Transparency is un-American? Donald Trump’s executive order granting William Barr the authority to declassify evidence and documents related to the origins of Operation Crossfire Hurricane might present opportunities for reasonable criticism. A lack of patriotism would not be among those issues, and yet that’s where House Intelligence chair Adam Schiff immediately went:

President Trump has granted Attorney General William P. Barr “full and complete authority” to declassify government secrets, issuing a memorandum late Thursday that orders U.S. intelligence agencies to cooperate promptly with Barr’s audit of the investigation into Russia’s election interference in 2016.

The president’s move gives Barr broad powers to unveil carefully guarded intelligence secrets about the Russia investigation, which the attorney general requested to allow him to quickly carry out his review, according to the memo. …

The move is likely to further anger Democrats who have said that Barr is using his position as the nation’s top law enforcement official to aggressively protect the president and attack his critics.

Rep. Adam B. Schiff (D-Calif.), who as chairman of the House Intelligence Committee leads one of the ongoing congressional investigations of Trump, called the action “un-American.” Trump and Barr, Schiff said in a statement Thursday night, are conspiring to “weaponize law enforcement and classified information against their political enemies.” ‬

This accusation is a little rich coming from Schiff and other leading Democrats. They have just spent the last several weeks demanding the full publication of the unredacted report from Robert Mueller, which would not only illegally expose grand-jury testimony but also the same kind of intelligence that Barr will review for declassification. Democrats clearly wanted those classified and restricted materials disclosed for their own partisan political purposes. Were Schiff and his fellow Democrats also “un-American” all this time?

Besides, Schiff’s argument gets the entire issue reversed. Trump isn’t ordering intelligence agencies to spy on his political enemies; he’s asking Barr to review the material they’ve already collected to see if that’s what happened in 2016. Schiff is suffering a clear case of projection.

Even the Washington Post seems a little puzzled by the claim:

The president is the government’s highest authority over whether national secrets remain classified. His order gives Barr significant authority over agencies that typically hold their secrets close and don’t declassify them easily. While the memo states Barr should consult with the head of an agency before declassifying its secrets, it also demands that Barr get prompt responses and documents from the intelligence community.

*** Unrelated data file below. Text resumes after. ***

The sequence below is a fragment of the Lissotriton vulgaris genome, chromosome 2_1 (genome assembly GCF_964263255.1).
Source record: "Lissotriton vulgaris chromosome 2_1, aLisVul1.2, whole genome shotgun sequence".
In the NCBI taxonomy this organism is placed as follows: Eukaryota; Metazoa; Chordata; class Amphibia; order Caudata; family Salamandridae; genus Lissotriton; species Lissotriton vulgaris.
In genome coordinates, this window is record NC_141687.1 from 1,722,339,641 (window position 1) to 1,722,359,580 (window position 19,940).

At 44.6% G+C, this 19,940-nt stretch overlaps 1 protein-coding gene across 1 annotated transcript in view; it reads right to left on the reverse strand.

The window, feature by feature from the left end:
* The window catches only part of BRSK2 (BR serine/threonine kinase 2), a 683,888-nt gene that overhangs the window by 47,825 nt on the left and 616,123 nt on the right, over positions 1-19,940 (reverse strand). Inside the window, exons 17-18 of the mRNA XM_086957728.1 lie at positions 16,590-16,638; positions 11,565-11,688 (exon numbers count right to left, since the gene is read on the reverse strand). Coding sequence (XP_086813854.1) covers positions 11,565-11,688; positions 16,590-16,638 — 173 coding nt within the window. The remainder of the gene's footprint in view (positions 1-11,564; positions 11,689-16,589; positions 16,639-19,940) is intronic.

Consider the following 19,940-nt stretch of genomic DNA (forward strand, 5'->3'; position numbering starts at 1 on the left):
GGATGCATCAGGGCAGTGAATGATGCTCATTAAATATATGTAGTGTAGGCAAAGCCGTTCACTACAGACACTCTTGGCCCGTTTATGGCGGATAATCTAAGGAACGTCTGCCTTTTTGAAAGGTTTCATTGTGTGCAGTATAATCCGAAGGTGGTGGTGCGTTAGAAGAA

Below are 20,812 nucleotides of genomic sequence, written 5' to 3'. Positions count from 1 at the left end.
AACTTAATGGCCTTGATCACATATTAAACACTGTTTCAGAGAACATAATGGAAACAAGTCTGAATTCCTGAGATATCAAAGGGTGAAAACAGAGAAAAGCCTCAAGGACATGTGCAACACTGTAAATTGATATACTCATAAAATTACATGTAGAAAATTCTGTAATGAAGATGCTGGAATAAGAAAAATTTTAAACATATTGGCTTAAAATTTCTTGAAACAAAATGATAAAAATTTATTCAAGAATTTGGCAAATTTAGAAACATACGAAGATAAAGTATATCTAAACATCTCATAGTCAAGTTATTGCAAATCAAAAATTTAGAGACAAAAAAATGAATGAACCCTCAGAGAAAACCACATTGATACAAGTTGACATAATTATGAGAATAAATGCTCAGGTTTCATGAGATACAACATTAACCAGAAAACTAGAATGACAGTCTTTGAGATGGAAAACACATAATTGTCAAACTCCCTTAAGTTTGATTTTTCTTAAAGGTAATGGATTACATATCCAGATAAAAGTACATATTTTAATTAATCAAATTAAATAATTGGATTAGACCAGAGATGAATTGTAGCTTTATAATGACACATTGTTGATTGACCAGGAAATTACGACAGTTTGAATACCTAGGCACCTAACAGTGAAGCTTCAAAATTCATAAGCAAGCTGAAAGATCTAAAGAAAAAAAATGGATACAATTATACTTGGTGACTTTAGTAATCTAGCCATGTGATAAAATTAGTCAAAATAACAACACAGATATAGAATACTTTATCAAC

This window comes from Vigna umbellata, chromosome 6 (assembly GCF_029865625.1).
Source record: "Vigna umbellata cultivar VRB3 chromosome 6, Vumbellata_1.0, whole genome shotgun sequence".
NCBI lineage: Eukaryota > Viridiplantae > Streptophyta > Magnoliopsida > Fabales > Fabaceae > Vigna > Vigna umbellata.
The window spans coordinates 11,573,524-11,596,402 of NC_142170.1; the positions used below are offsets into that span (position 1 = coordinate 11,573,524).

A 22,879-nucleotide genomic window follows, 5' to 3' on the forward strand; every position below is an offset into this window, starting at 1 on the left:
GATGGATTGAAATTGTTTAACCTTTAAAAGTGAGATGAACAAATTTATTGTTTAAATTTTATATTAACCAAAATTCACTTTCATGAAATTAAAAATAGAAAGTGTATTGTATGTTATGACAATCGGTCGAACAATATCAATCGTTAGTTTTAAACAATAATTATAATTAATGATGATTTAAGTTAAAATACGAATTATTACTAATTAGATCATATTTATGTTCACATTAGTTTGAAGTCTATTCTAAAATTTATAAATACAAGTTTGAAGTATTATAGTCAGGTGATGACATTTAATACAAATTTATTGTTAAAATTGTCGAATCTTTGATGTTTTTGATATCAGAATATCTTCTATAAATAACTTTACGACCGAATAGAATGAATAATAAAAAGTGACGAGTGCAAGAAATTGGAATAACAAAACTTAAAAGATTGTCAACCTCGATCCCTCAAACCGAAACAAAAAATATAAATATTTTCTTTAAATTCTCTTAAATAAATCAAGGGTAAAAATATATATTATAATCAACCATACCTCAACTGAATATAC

The objections coming from Democrats since last night’s announcement ignores that line of authority. The president is the ultimate authority on classification, and can delegate that as he sees fit. Presidents do that in the first instance by appointing people to run intelligence agencies, the same people with whom Barr will work to determine what can be declassified. As I noted last night, the arrangement of putting the AG at the top of the chain is unusual, but hardly “un-American.”

Power Line’s Paul Mirengoff was equally unimpressed with Schiff’s response:

But all they are really doing is providing access to information. If the information shows no wrongdoing, there will be nothing to “weaponize.” If the information shows wrongdoing, consequences should follow.

There is no reason to believe that Attorney General Barr will make improper declassification decisions. If he does — if he makes information publicly available that should be kept secret — it likely will be apparent, and he will have to be held accountable. ‬

Meanwhile, the president’s memorandum will help ensure that Obama-era intelligence officials will be held accountable for wrongdoing, if any, that they engaged in during the 2016 Presidential election and its immediate aftermath.

Holding them accountable is vital if the integrity of our elections is to be upheld. We can’t have one party or set of partisans using the power of the intelligence community to undermine the electoral prospects of the other party.

Color me skeptical still that this will uncover any grand conspiracy in either direction. Almost everyone, probably especially the previous administration, expected Hillary Clinton to win so much that it would have been silly to risk such an operation. What it may demonstrate is that the FBI abused the FISA process and touched off a political meltdown based on the animus of a handful of people within the DoJ and intel communities. That will be important to disclose too, and important for Congress to prevent by reforming the FISA process and demanding new controls on any counter-intelligence operations involving US political candidates.

Abusing those powers to interfere with elections actually is “un-American.” And Americans have the right to know whether that’s what happened in 2016, especially after the collapse of the Russia-collusion hypothesis as probable cause.

Addendum: The move may pay off quickly, Byron York hears:

Note that it won’t have an impact on Horowitz’ access, which should have been extensive already. It will allow Horowitz to get more specific in his unclassified conclusions — if Barr can act quickly enough for Horowitz to take advantage of the opening. I’d guess it will take a little more time than just a few weeks to get the wheels turning, however.